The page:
SYDNEY (Reuters) - The bidding war for Australian freight giant Asciano Ltd AIO.AX heated up on Monday as local rival Qube Holdings Ltd (QUB.AX) upped its proposal to A$9 billion ($6.4 billion), trumping Canada’s Brookfield Asset Management Inc (BAMa.TO).
Asciano said it favored Qube’s approach, dropping its previous preference for Brookfield’s $8.9 billion offer first announced in August 2015 in what would be the biggest ever Canadian takeover of an Australian company. It also said it expected Brookfield to raise its offer.
Sydney-based Asciano, operator of Australia’s largest rail freight network, is seen as good value due to its exposure to the resources sector, which is being hit by falling commodities prices. It is seen as doubly appealing because of a recently-finished restructure focusing on automation.
Its switch of preference marks its first departure from an unwavering endorsement of Brookfield’s approach, which was Australia’s biggest inbound takeover offer in four years. For the first time, A$2 billion Sydney-listed Qube is the frontrunner to seize control of Asciano, ahead of CAD$40 billion ($29 billion) Brookfield.
A sale to Qube would put a major chunk of Australia’s rail freight network under partial Chinese ownership since Qube has taken on sovereign fund China Investment Corp [CIC.UL] as a co-investor, potentially raising fresh regulatory and political hurdles.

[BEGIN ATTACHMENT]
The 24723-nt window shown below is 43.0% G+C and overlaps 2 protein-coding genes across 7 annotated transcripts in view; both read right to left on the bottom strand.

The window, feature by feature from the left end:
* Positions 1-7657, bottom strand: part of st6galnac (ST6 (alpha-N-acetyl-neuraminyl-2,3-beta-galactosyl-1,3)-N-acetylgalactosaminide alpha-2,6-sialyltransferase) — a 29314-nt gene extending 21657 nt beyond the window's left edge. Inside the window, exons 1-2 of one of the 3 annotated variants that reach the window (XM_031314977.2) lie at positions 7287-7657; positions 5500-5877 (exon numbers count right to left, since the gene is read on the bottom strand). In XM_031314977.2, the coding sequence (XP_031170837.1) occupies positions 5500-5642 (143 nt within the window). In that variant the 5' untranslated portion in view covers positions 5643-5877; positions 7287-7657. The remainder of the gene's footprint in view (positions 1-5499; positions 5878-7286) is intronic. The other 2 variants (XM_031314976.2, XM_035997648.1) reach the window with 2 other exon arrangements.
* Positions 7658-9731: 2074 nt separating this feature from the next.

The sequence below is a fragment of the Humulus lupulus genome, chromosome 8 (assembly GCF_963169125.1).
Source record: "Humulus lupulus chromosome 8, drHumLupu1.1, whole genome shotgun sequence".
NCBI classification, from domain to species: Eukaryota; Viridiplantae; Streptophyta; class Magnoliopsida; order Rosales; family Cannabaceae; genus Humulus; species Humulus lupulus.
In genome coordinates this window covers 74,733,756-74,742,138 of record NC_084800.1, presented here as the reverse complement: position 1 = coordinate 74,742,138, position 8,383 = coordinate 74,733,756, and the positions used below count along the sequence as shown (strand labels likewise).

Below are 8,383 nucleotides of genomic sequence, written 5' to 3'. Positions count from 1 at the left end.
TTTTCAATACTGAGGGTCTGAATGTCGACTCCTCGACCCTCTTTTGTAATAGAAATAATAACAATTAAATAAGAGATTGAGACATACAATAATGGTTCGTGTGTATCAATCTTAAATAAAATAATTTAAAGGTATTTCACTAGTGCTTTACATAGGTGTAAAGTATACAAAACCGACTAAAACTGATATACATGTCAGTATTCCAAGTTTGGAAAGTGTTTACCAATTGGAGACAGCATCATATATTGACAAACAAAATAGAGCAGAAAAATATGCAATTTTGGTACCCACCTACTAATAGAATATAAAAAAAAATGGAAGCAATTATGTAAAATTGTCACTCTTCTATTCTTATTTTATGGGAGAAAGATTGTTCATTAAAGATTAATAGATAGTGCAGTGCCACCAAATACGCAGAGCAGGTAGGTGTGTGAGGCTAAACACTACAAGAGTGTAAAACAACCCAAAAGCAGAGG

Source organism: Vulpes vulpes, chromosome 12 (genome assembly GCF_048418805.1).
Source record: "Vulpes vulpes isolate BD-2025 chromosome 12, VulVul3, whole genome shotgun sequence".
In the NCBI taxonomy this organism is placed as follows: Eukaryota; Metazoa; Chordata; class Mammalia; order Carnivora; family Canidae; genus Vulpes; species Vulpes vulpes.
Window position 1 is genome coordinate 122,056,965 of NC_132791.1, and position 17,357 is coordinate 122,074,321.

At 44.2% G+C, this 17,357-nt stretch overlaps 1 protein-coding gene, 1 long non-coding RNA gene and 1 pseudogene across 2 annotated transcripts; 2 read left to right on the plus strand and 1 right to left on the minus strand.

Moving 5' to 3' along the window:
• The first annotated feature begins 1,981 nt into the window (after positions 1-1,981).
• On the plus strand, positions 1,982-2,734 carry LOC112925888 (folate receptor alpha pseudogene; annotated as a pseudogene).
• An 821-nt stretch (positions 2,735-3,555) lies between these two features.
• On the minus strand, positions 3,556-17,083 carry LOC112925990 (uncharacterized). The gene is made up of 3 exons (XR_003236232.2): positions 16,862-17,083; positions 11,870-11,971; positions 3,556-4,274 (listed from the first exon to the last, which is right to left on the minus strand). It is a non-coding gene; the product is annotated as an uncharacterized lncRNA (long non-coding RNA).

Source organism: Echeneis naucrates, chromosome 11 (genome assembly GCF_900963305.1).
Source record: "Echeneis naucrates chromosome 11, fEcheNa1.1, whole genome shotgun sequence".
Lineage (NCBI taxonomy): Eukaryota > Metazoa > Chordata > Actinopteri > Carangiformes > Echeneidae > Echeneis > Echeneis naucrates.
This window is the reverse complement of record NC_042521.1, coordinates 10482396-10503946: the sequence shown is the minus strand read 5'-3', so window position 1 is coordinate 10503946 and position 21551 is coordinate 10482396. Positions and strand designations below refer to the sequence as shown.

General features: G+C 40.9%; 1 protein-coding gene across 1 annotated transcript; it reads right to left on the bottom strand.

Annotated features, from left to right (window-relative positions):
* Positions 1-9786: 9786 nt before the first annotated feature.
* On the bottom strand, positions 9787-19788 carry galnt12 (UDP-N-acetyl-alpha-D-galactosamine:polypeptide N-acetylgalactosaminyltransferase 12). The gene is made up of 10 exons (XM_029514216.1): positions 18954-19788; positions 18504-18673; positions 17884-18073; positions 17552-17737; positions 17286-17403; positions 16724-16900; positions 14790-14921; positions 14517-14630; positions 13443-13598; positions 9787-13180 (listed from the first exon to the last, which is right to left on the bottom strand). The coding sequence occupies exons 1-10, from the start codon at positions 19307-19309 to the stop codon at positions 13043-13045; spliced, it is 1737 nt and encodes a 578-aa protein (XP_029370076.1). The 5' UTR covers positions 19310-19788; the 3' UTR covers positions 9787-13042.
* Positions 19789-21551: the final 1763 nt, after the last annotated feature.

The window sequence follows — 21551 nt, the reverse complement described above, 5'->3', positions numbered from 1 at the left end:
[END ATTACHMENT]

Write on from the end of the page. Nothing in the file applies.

“Following detailed consideration, the Asciano board has determined that the Qube Consortium Proposal is a superior proposal,” Asciano said in a statement to the Australian Securities Exchange, noting Qube raised its indicative offer to A$9.24 per share from A$9.17.
Asciano added that it has given the Canadian firm until Feb. 15 to match the Qube offer. It also published a letter from the Canadian’s Chief Executive Officer Sam Pollock promising to raise its offer to A$9.28 per share from A$9.10 and make it all cash.
However, Asciano said, its board determined that “at this stage there was no certainty that a new Brookfield Infrastructure proposal would be made or the timing of such a proposal”.
In a statement, Qube Managing Director Maurice James said Asciano’s decision was “a welcome development” and a “significant step” toward its goal of cutting costs and boosting productivity.
Both approaches for Asciano depend on getting approval from antitrust regulator the Australian Competition and Consumer Commission, which will give a ruling on March 24. It has raised concerns with both takeover approaches.
Asciano shares were up 2.5 percent at A$9.11, having touched an eight-year high of A$9.14 as investors warmed to the prospect that a takeover will eventuate.
($1 = 1.4116 Australian dollars)
Reporting by Byron Kaye; Editing by Stephen Coates